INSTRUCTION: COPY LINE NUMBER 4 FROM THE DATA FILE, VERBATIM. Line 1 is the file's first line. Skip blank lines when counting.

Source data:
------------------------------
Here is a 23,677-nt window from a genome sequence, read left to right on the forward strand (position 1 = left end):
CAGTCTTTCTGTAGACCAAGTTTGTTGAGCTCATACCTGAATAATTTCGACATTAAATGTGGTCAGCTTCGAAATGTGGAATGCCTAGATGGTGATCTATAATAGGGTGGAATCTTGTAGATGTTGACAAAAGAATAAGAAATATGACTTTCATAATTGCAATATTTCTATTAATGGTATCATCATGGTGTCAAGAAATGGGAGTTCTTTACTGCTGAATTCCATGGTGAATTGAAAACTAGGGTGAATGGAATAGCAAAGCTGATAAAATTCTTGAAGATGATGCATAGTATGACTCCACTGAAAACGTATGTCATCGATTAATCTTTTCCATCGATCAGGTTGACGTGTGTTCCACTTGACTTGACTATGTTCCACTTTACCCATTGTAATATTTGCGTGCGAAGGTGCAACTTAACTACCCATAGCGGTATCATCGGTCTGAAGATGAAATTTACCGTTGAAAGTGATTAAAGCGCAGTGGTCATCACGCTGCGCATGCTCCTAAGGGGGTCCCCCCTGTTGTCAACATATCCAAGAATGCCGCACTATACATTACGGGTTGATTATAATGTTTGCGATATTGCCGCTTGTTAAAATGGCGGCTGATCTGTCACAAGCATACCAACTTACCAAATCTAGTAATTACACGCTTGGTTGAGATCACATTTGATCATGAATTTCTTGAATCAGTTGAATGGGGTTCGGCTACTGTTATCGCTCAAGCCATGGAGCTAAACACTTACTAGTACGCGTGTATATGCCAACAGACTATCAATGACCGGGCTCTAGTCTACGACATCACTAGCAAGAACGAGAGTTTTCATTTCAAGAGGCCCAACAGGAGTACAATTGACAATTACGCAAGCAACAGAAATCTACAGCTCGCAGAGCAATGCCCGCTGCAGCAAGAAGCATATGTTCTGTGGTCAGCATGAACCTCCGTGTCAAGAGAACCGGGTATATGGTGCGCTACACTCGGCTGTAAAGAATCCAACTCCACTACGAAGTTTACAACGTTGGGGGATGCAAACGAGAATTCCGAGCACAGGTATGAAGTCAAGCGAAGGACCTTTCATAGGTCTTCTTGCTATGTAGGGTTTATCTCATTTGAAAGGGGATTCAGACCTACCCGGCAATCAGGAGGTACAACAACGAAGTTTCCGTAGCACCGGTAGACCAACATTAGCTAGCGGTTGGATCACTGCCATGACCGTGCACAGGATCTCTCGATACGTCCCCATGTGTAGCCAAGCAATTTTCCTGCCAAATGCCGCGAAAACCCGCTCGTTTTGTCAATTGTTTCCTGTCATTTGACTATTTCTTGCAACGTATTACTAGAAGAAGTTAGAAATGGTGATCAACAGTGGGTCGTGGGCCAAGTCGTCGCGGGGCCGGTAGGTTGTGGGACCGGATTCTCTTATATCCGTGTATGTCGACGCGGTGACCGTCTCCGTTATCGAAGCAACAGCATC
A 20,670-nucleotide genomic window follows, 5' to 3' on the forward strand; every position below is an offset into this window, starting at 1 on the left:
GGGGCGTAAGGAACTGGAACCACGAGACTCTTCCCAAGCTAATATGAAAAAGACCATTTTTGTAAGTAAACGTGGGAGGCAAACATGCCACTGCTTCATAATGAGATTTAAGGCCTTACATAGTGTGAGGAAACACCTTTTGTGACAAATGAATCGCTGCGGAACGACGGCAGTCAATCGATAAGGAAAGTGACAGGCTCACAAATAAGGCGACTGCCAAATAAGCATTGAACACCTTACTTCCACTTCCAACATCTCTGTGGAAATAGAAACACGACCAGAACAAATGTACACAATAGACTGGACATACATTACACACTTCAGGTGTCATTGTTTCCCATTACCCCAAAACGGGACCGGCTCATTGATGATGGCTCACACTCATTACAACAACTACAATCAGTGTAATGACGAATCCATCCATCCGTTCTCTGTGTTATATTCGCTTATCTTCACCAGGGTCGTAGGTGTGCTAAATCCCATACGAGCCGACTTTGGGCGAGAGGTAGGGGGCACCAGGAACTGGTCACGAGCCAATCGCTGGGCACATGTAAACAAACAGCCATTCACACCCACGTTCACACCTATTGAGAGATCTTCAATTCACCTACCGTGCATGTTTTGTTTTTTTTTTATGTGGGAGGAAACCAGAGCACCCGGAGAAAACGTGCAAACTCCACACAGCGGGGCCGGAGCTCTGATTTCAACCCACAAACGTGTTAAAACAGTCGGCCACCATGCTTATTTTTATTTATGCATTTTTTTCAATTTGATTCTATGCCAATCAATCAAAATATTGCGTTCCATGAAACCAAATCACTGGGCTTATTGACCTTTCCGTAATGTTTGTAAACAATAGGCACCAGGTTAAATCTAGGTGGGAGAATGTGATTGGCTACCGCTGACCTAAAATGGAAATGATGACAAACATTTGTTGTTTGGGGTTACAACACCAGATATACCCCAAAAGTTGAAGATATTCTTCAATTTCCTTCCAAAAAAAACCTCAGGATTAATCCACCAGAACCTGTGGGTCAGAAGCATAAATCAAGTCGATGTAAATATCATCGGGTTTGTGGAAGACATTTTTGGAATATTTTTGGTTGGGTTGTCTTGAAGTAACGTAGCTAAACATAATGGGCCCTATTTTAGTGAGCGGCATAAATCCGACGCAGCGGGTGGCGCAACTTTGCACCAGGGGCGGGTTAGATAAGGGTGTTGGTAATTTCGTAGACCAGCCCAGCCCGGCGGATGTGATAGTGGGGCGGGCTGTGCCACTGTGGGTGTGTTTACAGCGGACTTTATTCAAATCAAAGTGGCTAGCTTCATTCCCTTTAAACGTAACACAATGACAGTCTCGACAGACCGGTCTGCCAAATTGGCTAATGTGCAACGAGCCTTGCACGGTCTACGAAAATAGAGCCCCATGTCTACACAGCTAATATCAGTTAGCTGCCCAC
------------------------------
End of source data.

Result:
GGGGCGTAAGGAACTGGAACCACGAGACTCTTCCCAAGCTAATATGAAAAAGACCATTTTTGTAAGTAAACGTGGGAGGCAAACATGCCACTGCTTCATAATGAGATTTAAGGCCTTACATAGTGTGAGGAAACACCTTTTGTGACAAATGAATCGCTGCGGAACGACGGCAGTCAATCGATAAGGAAAGTGACAGGCTCACAAATAAGGCGACTGCCAAATAAGCATTGAACACCTTACTTCCACTTCCAACATCTCTGTGGAAATAGAAACACGACCAGAACAAATGTACACAATAGACTGGACATACATTACACACTTCAGGTGTCATTGTTTCCCATTACCCCAAAACGGGACCGGCTCATTGATGATGGCTCACACTCATTACAACAACTACAATCAGTGTAATGACGAATCCATCCATCCGTTCTCTGTGTTATATTCGCTTATCTTCACCAGGGTCGTAGGTGTGCTAAATCCCATACGAGCCGACTTTGGGCGAGAGGTAGGGGGCACCAGGAACTGGTCACGAGCCAATCGCTGGGCACATGTAAACAAACAGCCATTCACACCCACGTTCACACCTATTGAGAGATCTTCAATTCACCTACCGTGCATGTTTTGTTTTTTTTTTATGTGGGAGGAAACCAGAGCACCCGGAGAAAACGTGCAAACTCCACACAGCGGGGCCGGAGCTCTGATTTCAACCCACAAACGTGTTAAAACAGTCGGCCACCATGCTTATTTTTATTTATGCATTTTTTTCAATTTGATTCTATGCCAATCAATCAAAATATTGCGTTCCATGAAACCAAATCACTGGGCTTATTGACCTTTCCGTAATGTTTGTAAACAATAGGCACCAGGTTAAATCTAGGTGGGAGAATGTGATTGGCTACCGCTGACCTAAAATGGAAATGATGACAAACATTTGTTGTTTGGGGTTACAACACCAGATATACCCCAAAAGTTGAAGATATTCTTCAATTTCCTTCCAAAAAAAACCTCAGGATTAATCCACCAGAACCTGTGGGTCAGAAGCATAAATCAAGTCGATGTAAATATCATCGGGTTTGTGGAAGACATTTTTGGAATATTTTTGGTTGGGTTGTCTTGAAGTAACGTAGCTAAACATAATGGGCCCTATTTTAGTGAGCGGCATAAATCCGACGCAGCGGGTGGCGCAACTTTGCACCAGGGGCGGGTTAGATAAGGGTGTTGGTAATTTCGTAGACCAGCCCAGCCCGGCGGATGTGATAGTGGGGCGGGCTGTGCCACTGTGGGTGTGTTTACAGCGGACTTTATTCAAATCAAAGTGGCTAGCTTCATTCCCTTTAAACGTAACACAATGACAGTCTCGACAGACCGGTCTGCCAAATTGGCTAATGTGCAACGAGCCTTGCACGGTCTACGAAAATAGAGCCCCATGTCTACACAGCTAATATCAGTTAGCTGCCCAC